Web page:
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A third of all the world’s refugees are from Afghanistan. The Russian Occupation, Warlordism, Taliban rule and the War on Terror have left an estimated five million people displaced beyond the country’s borders. Three decades of conflict have left a shrinking humanitarian space and as poverty and insecurity in the region worsen, a new generation is looking further afield in search of a better life.
Growing numbers of vulnerable Afghan youths continue to make the difficult and dangerous overland journey to Europe. Last year saw a 64% increase in unaccompanied minors from Afghanistan arriving in the European Union who applied for asylum, the average age being just 14- 15 years old. Traveling alone they are exposed to abuse and exploitation by criminals or by the very smuggling networks in which their lives are placed.
Ten years on from 9/11, the surge in the numbers of children entering Europe should be cause to reflect on the plight of Afghanistan’s youth in the shadow of war.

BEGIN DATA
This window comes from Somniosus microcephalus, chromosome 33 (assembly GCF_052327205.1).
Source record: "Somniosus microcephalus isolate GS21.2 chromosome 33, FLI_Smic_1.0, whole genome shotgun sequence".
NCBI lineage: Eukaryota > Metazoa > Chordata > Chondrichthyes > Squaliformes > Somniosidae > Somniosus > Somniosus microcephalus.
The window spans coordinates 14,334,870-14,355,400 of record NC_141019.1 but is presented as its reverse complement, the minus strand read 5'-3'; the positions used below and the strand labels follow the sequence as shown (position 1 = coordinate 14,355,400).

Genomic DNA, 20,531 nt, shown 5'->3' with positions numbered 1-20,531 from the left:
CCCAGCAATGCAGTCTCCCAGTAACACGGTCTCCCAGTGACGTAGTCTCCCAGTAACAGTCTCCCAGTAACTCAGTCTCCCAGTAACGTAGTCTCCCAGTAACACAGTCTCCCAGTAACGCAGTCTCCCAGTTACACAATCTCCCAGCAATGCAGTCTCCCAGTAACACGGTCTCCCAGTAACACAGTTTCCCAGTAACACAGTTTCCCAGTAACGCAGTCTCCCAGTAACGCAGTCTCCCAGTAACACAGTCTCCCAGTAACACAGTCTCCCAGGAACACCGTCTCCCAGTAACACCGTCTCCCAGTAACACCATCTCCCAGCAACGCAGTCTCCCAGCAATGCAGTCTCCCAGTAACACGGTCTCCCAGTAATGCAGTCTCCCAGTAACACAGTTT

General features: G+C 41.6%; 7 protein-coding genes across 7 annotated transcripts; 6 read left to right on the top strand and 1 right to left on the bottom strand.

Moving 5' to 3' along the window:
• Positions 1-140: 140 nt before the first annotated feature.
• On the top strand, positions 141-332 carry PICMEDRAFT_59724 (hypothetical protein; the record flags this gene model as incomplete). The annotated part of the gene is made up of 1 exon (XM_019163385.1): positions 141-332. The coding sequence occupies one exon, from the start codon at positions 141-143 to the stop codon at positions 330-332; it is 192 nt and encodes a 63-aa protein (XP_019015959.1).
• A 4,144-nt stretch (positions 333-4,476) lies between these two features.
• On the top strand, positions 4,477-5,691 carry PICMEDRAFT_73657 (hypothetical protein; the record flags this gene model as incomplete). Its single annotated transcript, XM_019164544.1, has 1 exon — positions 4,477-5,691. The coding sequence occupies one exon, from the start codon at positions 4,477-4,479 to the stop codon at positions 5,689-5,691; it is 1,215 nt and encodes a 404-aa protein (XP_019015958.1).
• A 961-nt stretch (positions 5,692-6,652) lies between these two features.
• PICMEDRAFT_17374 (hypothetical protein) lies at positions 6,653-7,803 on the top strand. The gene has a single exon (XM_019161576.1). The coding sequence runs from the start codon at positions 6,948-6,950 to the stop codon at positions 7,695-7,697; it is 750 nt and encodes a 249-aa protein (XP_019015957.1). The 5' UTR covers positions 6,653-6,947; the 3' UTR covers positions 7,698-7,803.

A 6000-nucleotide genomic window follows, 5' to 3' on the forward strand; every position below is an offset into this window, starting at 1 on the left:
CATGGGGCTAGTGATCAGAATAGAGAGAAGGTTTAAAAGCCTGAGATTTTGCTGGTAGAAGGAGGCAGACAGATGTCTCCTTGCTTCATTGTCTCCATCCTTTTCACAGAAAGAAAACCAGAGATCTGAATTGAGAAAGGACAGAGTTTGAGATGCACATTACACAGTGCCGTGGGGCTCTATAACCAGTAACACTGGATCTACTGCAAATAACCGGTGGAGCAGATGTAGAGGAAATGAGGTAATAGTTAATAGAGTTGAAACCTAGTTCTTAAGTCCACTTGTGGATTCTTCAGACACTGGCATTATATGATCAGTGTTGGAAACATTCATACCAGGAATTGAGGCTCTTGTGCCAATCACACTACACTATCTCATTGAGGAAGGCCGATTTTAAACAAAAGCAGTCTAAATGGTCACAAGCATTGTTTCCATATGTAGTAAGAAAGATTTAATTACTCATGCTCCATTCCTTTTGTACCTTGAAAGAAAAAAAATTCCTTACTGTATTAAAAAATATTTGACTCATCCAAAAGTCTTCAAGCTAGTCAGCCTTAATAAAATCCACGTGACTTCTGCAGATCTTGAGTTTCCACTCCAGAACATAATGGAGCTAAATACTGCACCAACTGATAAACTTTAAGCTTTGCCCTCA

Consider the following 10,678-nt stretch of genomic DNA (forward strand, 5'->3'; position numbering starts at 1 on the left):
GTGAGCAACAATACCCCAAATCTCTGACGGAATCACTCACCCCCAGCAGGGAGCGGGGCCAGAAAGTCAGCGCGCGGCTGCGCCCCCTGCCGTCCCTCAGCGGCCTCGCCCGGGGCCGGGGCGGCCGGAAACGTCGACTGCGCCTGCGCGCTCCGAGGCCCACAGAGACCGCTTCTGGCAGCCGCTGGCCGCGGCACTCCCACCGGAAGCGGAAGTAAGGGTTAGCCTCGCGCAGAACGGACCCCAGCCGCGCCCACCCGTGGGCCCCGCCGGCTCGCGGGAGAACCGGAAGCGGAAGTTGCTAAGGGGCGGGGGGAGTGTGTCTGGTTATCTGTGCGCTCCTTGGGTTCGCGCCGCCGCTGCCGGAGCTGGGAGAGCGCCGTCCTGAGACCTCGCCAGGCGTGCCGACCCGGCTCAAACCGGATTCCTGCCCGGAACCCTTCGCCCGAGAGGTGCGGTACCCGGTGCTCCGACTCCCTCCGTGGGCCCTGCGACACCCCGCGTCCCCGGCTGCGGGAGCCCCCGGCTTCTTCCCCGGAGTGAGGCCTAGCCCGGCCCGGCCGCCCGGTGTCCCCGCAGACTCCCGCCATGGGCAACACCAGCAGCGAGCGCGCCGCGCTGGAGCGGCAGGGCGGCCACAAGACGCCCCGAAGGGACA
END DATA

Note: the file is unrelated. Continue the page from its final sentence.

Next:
As the recipient of the 2010 UNHCR Nansen Refugee Award for her work documenting the often-overlooked humanitarian consequences of war, photographer and author Alixandra Fazzina’s reportage portrays the individual stories of Afghan children on the move. Following the flowers of Afghanistan on their clandestine routes from Asia to Europe, the work intimately explores the motives, paths and consequences of this new exodus.

Featured Stories

Kabul: In Company

At a bus station on the edge of Kabul notorious for kidnapping and robberies, hundreds of young Afghans congregate by night in the mosafer khanas that surround the Company district terminal. Waiting to depart on buses headed to Afghanistan’s southern borderlands, they make their first stop on the long and sometimes deadly passage to Europe with smugglers.

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Danesh: No One, Nowhere

“All my family have been killed and because of this I’ve been forced to travel and find my way. One day soon I would like to stop and have a safe and calm life without any adventures. By seventeen I’d definitely like to be growing up somewhere in Europe”

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